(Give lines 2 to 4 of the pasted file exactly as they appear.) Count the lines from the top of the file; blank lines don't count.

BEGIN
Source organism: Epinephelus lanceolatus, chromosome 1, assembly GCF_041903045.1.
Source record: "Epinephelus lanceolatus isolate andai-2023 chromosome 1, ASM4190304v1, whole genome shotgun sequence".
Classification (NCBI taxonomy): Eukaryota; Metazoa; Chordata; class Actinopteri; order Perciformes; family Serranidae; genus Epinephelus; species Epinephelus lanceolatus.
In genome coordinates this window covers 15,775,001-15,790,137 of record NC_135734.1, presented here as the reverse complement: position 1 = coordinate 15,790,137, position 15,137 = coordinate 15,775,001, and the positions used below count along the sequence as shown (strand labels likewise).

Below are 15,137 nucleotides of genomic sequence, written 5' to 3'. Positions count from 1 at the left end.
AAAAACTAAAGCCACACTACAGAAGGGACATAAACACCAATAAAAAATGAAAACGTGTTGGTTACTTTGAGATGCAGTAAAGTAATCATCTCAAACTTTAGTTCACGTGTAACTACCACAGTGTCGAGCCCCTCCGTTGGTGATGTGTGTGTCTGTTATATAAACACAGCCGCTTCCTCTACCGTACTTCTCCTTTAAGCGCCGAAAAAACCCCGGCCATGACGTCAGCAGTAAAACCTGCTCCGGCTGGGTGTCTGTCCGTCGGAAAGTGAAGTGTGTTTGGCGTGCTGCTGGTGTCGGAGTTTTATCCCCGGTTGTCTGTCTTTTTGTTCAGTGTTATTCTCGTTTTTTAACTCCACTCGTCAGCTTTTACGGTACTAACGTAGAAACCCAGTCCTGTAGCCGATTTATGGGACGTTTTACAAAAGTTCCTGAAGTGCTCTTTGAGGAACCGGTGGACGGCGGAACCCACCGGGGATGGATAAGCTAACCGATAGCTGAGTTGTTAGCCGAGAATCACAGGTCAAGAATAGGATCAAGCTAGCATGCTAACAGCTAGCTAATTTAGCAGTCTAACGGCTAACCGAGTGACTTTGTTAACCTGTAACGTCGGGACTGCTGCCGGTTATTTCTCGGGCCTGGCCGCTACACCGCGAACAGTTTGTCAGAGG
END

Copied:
Source record: "Epinephelus lanceolatus isolate andai-2023 chromosome 1, ASM4190304v1, whole genome shotgun sequence".
Classification (NCBI taxonomy): Eukaryota; Metazoa; Chordata; class Actinopteri; order Perciformes; family Serranidae; genus Epinephelus; species Epinephelus lanceolatus.
In genome coordinates this window covers 15,775,001-15,790,137 of record NC_135734.1, presented here as the reverse complement: position 1 = coordinate 15,790,137, position 15,137 = coordinate 15,775,001, and the positions used below count along the sequence as shown (strand labels likewise).